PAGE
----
Mad Jesus: The Final Testament Of A Huichol Messiah From Northwest Mexico
This is the story of an anthropologist's encounter with a Huichol Indian known as "Mad Jesus." Jesús was an artisan, a shaman, a self-styled prophet, a mad messiah, and a murderous mystic. Timothy J. Knab was a young anthropologist soliciting life histories from Huichols in Mexico City when they met. The life story of Jesús may have been the ravings of a madman, but it also embodied the Huichol an...
Hardcover: 287 pages
Publisher: University of New Mexico Press; 1st edition (April 15, 2004)
Product Dimensions: 6.2 x 1 x 9 inches
Amazon Rank: 2688728
Format: PDF Text TXT book
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- Timothy J. Knab epub
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“This is a story that history would not record.Of course, only a few people remain alive who want it known.At its best one sees the true difficulties of growing up Huicholespecially for one who Kieli is not satisfied with.An individual with a true vis...”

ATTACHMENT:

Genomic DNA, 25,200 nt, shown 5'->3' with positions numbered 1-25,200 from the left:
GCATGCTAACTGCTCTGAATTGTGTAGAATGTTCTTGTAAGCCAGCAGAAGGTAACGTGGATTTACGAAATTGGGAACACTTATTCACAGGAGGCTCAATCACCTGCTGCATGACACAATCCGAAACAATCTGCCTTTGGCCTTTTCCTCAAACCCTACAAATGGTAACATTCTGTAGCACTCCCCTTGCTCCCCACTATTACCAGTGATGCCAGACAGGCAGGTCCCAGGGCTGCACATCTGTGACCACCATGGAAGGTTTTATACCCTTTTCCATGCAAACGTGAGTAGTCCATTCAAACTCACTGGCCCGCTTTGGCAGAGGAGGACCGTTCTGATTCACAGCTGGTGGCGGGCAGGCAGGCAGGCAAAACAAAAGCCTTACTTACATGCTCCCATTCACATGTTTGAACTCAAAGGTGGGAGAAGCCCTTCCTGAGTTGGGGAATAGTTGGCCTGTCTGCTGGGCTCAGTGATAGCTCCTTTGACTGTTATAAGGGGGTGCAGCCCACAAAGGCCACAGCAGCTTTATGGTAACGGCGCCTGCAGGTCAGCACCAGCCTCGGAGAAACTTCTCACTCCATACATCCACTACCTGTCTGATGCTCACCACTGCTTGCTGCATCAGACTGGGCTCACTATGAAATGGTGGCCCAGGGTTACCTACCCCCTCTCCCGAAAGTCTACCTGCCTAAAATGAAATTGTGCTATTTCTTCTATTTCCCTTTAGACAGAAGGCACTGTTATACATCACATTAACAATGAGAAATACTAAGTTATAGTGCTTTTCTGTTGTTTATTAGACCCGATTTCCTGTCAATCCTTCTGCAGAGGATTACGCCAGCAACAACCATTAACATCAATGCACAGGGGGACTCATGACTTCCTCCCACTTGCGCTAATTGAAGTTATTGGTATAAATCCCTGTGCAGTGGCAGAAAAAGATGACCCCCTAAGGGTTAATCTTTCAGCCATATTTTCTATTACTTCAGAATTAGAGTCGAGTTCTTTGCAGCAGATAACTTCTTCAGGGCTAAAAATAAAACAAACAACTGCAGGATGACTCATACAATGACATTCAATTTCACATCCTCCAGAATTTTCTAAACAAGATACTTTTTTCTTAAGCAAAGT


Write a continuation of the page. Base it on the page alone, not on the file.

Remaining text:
icipation of the return of Santo Cristo, the savior who will restore the Huichol to their place as masters of the world around them. Neither Knab's studies in anthropology nor his experiences in the world of counterculture prepared him to understand this strange Indian and his violent history and behavior.A narrative of frightening encounters with a charismatic deviant, the tale culminates in the quest to discover what really happened when Jesús was killed in a police shootout thirty years after Knab's last disturbing confrontation with him. The book provides an overview of the Huichol and the plight of Mesoamerican Indians. It also sheds light on traditional religion, indigenous Catholicism, messianic cults, urbanization, and indigenous conflicts with the modern Mexican state."The subject is fascinating and Knab's technique of phrasing it in the form of ethnographic fiction will, I think, be welcomed by specialists. . . . it tells an unknown or little-known story that illustrates the conflicts and strains of acculturation, and does it in very readable form."--Peter Furst, author of Flesh of the Gods: The Ritual Use of Hallucinogens and co-author of People of the Peyote: Huichol Indian History, Religion, and Survival (UNM Press).